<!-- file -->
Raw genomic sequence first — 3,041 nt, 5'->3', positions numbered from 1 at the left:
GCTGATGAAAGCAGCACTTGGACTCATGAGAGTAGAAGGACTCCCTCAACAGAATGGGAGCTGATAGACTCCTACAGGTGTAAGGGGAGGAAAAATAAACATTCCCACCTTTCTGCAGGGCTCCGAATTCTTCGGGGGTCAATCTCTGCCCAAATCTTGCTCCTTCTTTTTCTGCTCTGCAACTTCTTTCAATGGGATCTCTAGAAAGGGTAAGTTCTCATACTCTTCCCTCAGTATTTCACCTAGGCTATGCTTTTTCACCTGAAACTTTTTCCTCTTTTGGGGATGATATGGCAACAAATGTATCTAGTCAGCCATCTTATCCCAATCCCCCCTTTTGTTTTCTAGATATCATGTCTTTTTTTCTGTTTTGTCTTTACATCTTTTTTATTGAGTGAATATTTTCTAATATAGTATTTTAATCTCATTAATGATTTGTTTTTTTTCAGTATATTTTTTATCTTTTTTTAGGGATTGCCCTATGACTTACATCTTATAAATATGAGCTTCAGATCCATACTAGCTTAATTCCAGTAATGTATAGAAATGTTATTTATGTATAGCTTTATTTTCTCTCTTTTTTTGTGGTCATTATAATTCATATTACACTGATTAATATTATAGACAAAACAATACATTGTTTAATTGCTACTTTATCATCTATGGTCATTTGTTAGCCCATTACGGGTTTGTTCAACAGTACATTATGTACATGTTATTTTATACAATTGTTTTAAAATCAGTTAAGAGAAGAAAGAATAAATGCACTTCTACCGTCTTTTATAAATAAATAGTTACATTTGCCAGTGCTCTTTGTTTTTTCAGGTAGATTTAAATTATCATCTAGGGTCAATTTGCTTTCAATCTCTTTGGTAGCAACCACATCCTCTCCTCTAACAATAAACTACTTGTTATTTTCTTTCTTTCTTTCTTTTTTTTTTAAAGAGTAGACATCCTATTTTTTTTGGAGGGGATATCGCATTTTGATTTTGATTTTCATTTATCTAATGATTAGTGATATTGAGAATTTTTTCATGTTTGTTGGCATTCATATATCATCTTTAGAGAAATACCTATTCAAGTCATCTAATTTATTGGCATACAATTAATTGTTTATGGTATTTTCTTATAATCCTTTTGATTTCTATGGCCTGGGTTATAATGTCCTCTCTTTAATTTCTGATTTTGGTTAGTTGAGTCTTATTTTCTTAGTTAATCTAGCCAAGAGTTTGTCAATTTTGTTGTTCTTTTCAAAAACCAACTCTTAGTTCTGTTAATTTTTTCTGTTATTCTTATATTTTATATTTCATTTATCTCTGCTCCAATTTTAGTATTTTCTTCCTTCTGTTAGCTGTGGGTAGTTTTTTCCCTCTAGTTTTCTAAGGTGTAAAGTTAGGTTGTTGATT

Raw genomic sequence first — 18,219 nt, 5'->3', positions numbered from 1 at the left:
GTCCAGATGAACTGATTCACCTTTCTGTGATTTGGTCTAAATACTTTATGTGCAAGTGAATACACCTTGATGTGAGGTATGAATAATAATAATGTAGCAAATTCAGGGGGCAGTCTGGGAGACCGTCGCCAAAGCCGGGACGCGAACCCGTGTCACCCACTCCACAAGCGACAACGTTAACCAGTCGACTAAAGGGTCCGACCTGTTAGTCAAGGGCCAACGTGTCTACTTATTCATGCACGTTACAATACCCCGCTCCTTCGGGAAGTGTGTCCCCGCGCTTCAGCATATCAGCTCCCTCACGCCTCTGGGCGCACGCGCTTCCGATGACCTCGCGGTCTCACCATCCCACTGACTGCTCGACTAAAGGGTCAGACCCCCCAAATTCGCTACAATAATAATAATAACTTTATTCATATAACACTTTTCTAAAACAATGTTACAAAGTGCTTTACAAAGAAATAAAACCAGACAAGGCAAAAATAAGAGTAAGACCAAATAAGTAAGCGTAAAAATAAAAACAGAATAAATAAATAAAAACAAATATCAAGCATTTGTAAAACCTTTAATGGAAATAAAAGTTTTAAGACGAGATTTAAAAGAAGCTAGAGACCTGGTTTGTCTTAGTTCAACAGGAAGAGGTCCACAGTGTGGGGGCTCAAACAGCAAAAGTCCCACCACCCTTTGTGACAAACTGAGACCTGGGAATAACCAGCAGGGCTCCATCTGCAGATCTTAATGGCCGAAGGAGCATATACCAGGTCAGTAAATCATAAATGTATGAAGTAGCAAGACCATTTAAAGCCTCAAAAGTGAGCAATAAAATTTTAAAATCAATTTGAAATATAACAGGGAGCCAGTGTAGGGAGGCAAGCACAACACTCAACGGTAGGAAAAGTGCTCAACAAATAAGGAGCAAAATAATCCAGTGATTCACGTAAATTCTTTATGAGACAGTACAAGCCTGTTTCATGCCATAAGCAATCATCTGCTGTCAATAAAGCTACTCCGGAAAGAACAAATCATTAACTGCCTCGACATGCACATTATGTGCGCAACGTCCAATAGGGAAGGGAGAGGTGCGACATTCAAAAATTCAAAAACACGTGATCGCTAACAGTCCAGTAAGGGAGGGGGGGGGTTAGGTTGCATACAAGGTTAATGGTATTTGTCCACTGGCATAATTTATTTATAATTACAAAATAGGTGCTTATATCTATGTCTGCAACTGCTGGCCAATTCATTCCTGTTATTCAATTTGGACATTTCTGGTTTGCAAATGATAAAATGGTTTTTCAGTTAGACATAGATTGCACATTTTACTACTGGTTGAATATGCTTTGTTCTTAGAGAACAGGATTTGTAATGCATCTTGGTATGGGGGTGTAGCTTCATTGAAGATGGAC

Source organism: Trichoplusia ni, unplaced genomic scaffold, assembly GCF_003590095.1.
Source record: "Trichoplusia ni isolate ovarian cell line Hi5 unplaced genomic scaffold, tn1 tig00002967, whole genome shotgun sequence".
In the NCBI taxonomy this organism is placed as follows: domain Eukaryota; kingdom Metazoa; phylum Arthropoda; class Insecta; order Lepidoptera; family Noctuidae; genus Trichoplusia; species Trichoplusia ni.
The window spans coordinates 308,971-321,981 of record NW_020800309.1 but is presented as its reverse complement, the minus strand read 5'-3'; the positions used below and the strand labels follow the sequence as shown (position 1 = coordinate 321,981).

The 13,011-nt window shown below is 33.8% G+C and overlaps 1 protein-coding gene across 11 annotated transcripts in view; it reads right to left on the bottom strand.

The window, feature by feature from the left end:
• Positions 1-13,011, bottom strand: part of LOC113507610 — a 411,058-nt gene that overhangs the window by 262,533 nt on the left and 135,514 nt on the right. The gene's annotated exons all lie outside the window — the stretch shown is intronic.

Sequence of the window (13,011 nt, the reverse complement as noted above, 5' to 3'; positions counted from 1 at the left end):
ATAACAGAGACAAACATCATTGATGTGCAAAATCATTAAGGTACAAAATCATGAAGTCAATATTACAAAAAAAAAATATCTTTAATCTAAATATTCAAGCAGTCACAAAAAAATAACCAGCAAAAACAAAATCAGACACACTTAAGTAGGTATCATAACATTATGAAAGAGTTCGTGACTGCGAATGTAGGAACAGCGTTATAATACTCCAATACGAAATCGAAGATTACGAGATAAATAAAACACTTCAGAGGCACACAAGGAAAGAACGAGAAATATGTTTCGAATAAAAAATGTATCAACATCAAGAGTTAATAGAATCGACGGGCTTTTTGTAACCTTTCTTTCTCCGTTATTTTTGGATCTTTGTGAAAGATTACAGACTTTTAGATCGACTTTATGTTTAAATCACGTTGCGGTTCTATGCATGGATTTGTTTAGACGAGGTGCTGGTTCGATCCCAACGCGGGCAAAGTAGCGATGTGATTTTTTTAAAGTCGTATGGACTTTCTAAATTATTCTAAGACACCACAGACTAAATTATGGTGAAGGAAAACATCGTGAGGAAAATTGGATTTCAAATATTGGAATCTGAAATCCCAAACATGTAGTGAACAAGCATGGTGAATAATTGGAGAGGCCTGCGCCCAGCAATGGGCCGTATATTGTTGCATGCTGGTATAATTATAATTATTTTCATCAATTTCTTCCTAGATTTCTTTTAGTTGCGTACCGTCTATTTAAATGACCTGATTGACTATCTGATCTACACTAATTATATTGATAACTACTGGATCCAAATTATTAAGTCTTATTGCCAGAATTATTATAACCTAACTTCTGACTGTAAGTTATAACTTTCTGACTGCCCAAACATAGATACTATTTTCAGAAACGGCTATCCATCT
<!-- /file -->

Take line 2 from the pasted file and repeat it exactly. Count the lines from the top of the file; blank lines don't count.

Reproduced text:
GCTGATGAAAGCAGCACTTGGACTCATGAGAGTAGAAGGACTCCCTCAACAGAATGGGAGCTGATAGACTCCTACAGGTGTAAGGGGAGGAAAAATAAACATTCCCACCTTTCTGCAGGGCTCCGAATTCTTCGGGGGTCAATCTCTGCCCAAATCTTGCTCCTTCTTTTTCTGCTCTGCAACTTCTTTCAATGGGATCTCTAGAAAGGGTAAGTTCTCATACTCTTCCCTCAGTATTTCACCTAGGCTATGCTTTTTCACCTGAAACTTTTTCCTCTTTTGGGGATGATATGGCAACAAATGTATCTAGTCAGCCATCTTATCCCAATCCCCCCTTTTGTTTTCTAGATATCATGTCTTTTTTTCTGTTTTGTCTTTACATCTTTTTTATTGAGTGAATATTTTCTAATATAGTATTTTAATCTCATTAATGATTTGTTTTTTTTCAGTATATTTTTTATCTTTTTTTAGGGATTGCCCTATGACTTACATCTTATAAATATGAGCTTCAGATCCATACTAGCTTAATTCCAGTAATGTATAGAAATGTTATTTATGTATAGCTTTATTTTCTCTCTTTTTTTGTGGTCATTATAATTCATATTACACTGATTAATATTATAGACAAAACAATACATTGTTTAATTGCTACTTTATCATCTATGGTCATTTGTTAGCCCATTACGGGTTTGTTCAACAGTACATTATGTACATGTTATTTTATACAATTGTTTTAAAATCAGTTAAGAGAAGAAAGAATAAATGCACTTCTACCGTCTTTTATAAATAAATAGTTACATTTGCCAGTGCTCTTTGTTTTTTCAGGTAGATTTAAATTATCATCTAGGGTCAATTTGCTTTCAATCTCTTTGGTAGCAACCACATCCTCTCCTCTAACAATAAACTACTTGTTATTTTCTTTCTTTCTTTCTTTTTTTTTTAAAGAGTAGACATCCTATTTTTTTTGGAGGGGATATCGCATTTTGATTTTGATTTTCATTTATCTAATGATTAGTGATATTGAGAATTTTTTCATGTTTGTTGGCATTCATATATCATCTTTAGAGAAATACCTATTCAAGTCATCTAATTTATTGGCATACAATTAATTGTTTATGGTATTTTCTTATAATCCTTTTGATTTCTATGGCCTGGGTTATAATGTCCTCTCTTTAATTTCTGATTTTGGTTAGTTGAGTCTTATTTTCTTAGTTAATCTAGCCAAGAGTTTGTCAATTTTGTTGTTCTTTTCAAAAACCAACTCTTAGTTCTGTTAATTTTTTCTGTTATTCTTATATTTTATATTTCATTTATCTCTGCTCCAATTTTAGTATTTTCTTCCTTCTGTTAGCTGTGGGTAGTTTTTTCCCTCTAGTTTTCTAAGGTGTAAAGTTAGGTTGTTGATT